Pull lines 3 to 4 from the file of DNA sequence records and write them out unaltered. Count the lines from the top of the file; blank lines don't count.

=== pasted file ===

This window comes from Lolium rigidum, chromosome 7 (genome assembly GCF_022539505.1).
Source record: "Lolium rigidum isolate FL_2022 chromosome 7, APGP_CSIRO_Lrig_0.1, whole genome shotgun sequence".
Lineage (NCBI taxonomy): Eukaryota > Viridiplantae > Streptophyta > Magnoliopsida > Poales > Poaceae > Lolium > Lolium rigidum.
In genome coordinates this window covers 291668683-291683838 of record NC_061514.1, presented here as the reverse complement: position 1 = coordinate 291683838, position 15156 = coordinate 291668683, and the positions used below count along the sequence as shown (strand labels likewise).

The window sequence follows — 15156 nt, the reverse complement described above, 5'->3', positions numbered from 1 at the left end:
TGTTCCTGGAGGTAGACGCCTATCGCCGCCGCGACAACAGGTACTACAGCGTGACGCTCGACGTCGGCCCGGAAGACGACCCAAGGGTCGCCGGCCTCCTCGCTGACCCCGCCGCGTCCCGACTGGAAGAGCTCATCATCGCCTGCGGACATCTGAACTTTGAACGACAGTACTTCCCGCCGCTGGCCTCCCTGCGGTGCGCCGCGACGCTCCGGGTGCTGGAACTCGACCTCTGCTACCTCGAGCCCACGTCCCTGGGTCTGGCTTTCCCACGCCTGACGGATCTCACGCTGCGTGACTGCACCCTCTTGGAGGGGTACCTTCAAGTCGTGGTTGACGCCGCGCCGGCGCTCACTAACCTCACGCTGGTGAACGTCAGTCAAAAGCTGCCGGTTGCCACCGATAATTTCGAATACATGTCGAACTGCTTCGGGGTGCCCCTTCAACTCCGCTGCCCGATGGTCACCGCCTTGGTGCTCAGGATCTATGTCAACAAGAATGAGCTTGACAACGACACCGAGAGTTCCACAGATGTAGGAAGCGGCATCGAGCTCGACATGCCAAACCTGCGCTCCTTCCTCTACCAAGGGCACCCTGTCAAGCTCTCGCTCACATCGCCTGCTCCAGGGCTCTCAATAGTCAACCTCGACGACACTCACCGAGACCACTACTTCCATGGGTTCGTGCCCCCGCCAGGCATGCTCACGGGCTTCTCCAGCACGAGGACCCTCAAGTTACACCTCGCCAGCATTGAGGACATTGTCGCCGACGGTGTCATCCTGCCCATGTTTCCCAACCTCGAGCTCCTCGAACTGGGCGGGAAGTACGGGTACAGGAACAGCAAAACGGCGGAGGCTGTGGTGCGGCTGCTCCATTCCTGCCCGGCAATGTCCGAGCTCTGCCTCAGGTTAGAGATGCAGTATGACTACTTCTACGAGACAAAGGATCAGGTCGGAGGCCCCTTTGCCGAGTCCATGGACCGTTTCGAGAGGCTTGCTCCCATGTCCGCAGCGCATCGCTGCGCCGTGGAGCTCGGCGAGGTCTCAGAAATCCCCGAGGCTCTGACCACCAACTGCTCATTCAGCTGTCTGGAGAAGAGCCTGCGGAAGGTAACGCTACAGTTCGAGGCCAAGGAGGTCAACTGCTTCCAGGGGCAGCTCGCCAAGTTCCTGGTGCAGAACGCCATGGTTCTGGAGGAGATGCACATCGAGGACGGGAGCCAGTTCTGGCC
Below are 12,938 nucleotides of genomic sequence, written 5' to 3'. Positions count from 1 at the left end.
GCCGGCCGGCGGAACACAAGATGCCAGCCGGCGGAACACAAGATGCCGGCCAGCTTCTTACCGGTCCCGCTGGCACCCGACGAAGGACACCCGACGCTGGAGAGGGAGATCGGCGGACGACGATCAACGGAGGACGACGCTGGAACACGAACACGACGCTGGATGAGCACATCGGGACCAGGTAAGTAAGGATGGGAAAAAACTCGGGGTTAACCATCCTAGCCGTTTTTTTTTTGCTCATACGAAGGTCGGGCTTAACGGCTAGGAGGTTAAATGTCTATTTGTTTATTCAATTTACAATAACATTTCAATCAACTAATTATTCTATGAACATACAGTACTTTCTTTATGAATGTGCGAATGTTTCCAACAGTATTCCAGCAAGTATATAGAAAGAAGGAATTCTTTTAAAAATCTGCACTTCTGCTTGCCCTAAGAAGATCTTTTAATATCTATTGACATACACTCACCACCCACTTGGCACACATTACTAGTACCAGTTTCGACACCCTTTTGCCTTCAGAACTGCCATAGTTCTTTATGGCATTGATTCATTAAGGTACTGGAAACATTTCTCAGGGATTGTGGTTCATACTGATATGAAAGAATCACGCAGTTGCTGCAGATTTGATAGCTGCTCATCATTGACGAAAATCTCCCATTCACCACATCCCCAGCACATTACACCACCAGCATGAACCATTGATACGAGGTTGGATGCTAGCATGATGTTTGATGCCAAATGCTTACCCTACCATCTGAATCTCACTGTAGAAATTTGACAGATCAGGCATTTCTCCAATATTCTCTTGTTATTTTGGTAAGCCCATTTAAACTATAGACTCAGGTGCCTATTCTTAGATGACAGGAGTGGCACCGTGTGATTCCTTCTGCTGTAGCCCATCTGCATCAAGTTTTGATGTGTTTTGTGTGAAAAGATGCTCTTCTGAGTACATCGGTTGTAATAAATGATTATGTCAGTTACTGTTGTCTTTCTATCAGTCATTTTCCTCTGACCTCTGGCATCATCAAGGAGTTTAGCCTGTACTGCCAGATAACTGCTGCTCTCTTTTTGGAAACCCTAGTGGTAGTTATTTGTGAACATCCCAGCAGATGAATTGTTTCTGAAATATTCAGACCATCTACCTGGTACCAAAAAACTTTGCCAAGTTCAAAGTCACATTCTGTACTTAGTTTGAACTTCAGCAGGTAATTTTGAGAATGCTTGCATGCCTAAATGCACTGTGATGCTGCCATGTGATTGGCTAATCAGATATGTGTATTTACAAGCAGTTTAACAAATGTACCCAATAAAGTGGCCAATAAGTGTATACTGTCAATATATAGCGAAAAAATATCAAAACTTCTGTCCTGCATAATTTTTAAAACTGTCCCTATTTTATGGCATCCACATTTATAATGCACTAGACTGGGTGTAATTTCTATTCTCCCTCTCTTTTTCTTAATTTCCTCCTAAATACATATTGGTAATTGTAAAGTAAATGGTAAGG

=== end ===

Lineage (NCBI taxonomy): Eukaryota > Viridiplantae > Streptophyta > Magnoliopsida > Poales > Poaceae > Lolium > Lolium rigidum.
In genome coordinates this window covers 291668683-291683838 of record NC_061514.1, presented here as the reverse complement: position 1 = coordinate 291683838, position 15156 = coordinate 291668683, and the positions used below count along the sequence as shown (strand labels likewise).